By Tom Ballard, Chief Alliance Officer, PYA
If you face a challenging problem, who better to turn to than enterprising entrepreneurs who are passionate about the issue?
That’s exactly what the City of Chattanooga and CO.LAB, the community’s entrepreneur center, did on late September when they announced the “Sustainability and Recycling Pitch & Pilot Competition.” Now, the winners of that event are testing their ideas and will be reporting the results to the city.
The idea came together very quickly, according to Christine DiPietro, Director of Programs for CO.LAB. “The city approached us and wanted something like Sevier County has,” she said, referencing the county-wide program where 70 percent of the waste stream is diverted through composting and recycling.
Diverting a large part of the waste stream could also help the city which had to suspend its curbside recycling collection for three months, starting in early August, due to a shortage of drivers.
So, during October’s “Startup Week CHA” which CO.LAB coordinates, a competition was held, and four winners were named. We had the opportunity to meet three of the four during a recent visit to the Gig City and connected virtually with the fourth a few days later.
We also met DiPietro, CO.LAB’s newest employee, who literally was in the process of relocating from Austin to Chattanooga. She’s very passionate about the environment, calling the pitch competition “probably the coolest thing I’ve ever done.” For contextual purposes, DiPietro was a resident of Chattanooga for nearly a year in the mid-2010s, later lived in South Africa where she earned her MBA at the University of Cape Town, and subsequently managed the inaugural “Techstars Impact” and” Techstars Austin” programs while living in the State Capital of Texas.
The four winners received between $3,500 and $5,000 each for the pilots, but the enthusiasm they exhibited during our discussions suggested they possessed a winning lottery ticket.
For Norm Lavoie, one of the Founders of New Terra Compost, which captured an additional $2,500 as the favorite of the audience, the focus is on diverting food waste through composting. He told us that he started composting in his backyard in Hixson about a year ago.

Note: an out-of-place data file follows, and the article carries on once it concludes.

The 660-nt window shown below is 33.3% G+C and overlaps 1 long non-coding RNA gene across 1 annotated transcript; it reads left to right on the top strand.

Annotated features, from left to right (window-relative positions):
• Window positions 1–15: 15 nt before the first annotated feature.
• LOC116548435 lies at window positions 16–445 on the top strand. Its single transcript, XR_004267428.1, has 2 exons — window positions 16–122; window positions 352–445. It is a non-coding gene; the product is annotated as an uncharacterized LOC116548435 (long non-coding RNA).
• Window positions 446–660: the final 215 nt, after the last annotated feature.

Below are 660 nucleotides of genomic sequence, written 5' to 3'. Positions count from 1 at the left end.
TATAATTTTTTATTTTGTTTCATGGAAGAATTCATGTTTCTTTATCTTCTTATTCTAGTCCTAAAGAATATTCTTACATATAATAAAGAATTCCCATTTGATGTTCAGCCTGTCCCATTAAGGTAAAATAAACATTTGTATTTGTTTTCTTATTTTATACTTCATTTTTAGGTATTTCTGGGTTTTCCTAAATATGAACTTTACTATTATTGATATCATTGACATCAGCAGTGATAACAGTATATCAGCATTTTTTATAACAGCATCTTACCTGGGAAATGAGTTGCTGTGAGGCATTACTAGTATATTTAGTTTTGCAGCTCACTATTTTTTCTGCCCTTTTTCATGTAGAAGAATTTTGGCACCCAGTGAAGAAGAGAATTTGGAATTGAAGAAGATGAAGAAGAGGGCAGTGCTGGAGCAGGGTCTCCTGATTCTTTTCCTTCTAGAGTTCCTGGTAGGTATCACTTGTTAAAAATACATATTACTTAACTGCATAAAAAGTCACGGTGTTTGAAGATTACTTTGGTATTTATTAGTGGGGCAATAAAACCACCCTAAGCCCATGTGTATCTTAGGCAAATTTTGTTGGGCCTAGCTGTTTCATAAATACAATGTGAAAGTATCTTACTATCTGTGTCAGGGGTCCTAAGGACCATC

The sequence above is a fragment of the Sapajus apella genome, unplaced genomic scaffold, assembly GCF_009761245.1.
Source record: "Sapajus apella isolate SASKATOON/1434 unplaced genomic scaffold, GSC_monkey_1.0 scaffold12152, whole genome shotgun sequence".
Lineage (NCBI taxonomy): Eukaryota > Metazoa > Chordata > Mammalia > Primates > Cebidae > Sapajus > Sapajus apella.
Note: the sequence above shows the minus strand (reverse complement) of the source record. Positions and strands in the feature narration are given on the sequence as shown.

“My backyard worked for 3,000 pounds a year, but not for 3,000 pounds a day,” Lavoie explained. He now has a State of Georgia permit for a larger composting facility there, and the project that the city funded is a pilot involving restaurants and schools separating their organic material from other waste with New Terra then picking-up the organic material.
“We want to take a resource and get it back into the soil,” Lavoie says.
For Mackenzie Tapley, a Senior at the University of Tennessee at Chattanooga, it’s all about education and accurate information. She told us about organizations like Green Steps Chattanooga that is focused on reducing litter in ways such as organizing monthly community clean-ups. Yet, those who participate in these events face a real challenge in understanding the ever-changing landscape of items that are being accepted for recycling and those that are not.
“Signs are non-existent or crude,” DiPietro noted. Tapley’s solution is to have more signs and a QR code that will allow anyone to easily access the city’s 311 site which is fed by a database that can be quickly updated. She even produced a YouTube video explaining her efforts.
“Our project will be a little more long-term,” Tapley said.
The third project was pitched by Olivine Glass and is, as Carrie Lawson described, a “very, very early pilot.” The idea is to partner with restaurants to divert their glass items from the waste stream and turn the glass into sand which can then be sold to garden centers, art stores and, eventually used for concrete aggregate.
The final project was pitched by Chattanooga native Brian Wright who now resides in Atlanta. He told us that he thought, “This is pretty cool,” when he heard about the pitch competition. Then, while Wright and his wife were on an anniversary trip to the West Coast, he observed how robust recycling was there and decided to submit an idea.
Green for Good, as he named his project, is actually three small pilot programs: one at home, work, and school. The first involves 100 homes in Chattanooga’s Jefferson Heights neighborhood and the Hefty EnergyBag Program. For the school component, Wright is working with Chattanooga’s Battle Academy using the NexTrex educational materials developed by Trex Company Inc., the world’s largest manufacturer of wood-alternative decking and railing made from recycled materials. The at work component involves replicating at partnership between Habitat for Humanity and Novelis that encourages recycling where Habitat benefits financially.
“Three million recycled cans can fund one Habitat house,” Wright says.
For CO.LAB’s Chloe Morrison, a longtime journalist before joining the organization, the symbolism of the pilots underscores the transformation from the dirtiest city in America, according to the late Walter Cronkite, to a very progressive one.
“This is exactly what Chattanooga should be doing,” she says.